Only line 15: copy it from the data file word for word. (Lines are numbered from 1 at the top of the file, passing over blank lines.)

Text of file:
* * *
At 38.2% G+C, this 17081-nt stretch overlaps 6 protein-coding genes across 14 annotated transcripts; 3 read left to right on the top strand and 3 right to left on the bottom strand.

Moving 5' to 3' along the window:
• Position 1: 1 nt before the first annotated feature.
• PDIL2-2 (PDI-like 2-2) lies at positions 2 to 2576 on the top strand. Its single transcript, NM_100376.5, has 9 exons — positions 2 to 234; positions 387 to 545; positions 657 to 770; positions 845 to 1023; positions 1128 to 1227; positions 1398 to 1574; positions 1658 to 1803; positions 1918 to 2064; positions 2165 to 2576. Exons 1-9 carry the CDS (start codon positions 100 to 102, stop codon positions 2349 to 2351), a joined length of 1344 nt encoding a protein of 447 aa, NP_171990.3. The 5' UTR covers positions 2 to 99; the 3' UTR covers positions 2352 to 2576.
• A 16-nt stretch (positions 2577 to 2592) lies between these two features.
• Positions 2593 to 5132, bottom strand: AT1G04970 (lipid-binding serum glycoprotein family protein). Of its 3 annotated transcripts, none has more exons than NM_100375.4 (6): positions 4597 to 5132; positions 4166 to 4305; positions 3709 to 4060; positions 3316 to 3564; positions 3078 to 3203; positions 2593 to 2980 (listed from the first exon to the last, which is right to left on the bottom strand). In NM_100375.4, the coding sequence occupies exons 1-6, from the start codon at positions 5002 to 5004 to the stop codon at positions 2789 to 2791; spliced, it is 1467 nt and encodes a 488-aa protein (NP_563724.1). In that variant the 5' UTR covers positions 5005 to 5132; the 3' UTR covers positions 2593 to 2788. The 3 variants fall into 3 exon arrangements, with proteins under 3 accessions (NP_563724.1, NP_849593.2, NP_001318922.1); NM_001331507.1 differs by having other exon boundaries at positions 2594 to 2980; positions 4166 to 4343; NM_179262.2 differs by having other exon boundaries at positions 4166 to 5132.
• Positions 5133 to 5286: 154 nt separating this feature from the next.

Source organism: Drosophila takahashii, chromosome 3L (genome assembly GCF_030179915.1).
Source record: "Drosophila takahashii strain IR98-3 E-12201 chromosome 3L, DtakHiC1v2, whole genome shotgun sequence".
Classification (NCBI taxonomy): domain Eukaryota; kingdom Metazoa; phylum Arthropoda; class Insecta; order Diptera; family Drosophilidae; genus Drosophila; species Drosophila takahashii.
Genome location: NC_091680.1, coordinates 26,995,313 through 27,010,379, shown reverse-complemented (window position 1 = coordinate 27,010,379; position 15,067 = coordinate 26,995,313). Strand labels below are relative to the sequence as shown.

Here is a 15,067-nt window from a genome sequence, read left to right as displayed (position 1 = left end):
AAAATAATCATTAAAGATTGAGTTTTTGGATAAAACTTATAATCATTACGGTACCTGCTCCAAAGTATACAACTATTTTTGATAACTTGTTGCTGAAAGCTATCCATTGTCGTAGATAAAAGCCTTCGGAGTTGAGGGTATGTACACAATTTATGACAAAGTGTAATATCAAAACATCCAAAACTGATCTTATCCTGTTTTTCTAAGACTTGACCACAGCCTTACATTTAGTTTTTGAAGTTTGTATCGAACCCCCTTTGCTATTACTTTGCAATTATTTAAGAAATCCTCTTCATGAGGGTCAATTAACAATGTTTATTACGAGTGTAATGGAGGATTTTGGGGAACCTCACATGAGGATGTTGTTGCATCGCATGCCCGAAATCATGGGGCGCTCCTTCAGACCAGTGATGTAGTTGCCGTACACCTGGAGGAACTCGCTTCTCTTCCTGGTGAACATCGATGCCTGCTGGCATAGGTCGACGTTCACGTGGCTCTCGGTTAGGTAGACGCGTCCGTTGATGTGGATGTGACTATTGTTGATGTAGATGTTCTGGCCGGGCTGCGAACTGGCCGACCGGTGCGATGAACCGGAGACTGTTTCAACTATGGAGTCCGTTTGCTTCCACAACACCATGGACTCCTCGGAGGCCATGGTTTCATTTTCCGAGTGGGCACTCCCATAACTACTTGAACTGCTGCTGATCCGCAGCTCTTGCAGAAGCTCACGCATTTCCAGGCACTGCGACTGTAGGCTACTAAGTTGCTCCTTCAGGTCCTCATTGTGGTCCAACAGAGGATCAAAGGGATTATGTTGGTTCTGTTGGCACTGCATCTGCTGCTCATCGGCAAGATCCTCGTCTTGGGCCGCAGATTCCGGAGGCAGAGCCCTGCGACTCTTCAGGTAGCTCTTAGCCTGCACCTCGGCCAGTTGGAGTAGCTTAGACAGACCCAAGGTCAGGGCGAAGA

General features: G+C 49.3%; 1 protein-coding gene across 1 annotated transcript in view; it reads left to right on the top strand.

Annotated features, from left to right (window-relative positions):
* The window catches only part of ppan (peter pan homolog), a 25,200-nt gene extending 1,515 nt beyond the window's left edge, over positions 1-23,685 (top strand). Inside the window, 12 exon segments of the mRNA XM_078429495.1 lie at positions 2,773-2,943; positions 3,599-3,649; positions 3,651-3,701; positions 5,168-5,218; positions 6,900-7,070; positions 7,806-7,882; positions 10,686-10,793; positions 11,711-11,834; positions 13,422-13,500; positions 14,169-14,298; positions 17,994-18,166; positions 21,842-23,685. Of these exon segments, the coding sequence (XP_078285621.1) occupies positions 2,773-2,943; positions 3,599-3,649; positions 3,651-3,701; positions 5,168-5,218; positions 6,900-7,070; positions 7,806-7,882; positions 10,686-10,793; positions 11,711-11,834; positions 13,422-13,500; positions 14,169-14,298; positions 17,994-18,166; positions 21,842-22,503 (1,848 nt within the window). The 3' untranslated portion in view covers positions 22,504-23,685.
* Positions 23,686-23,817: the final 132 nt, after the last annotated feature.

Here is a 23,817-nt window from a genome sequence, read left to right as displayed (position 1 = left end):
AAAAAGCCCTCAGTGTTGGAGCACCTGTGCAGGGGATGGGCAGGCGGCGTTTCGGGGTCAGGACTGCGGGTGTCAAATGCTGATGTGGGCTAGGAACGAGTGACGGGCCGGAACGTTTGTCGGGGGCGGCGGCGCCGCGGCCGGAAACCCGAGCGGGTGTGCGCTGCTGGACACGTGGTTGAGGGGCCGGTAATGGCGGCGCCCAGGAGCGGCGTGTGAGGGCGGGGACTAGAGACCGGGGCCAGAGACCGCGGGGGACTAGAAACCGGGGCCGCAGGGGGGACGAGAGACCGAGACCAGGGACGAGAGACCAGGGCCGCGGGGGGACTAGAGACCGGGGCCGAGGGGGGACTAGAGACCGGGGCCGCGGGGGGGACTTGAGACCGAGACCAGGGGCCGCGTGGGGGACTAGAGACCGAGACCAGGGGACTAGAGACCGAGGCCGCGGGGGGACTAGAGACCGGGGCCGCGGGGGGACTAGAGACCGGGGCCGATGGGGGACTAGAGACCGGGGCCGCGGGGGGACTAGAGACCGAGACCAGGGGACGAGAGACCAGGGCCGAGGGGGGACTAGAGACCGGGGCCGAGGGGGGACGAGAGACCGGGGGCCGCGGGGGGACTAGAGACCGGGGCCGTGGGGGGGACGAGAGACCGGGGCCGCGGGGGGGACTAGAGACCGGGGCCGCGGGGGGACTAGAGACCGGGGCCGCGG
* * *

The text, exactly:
Annotated features, from left to right (window-relative positions):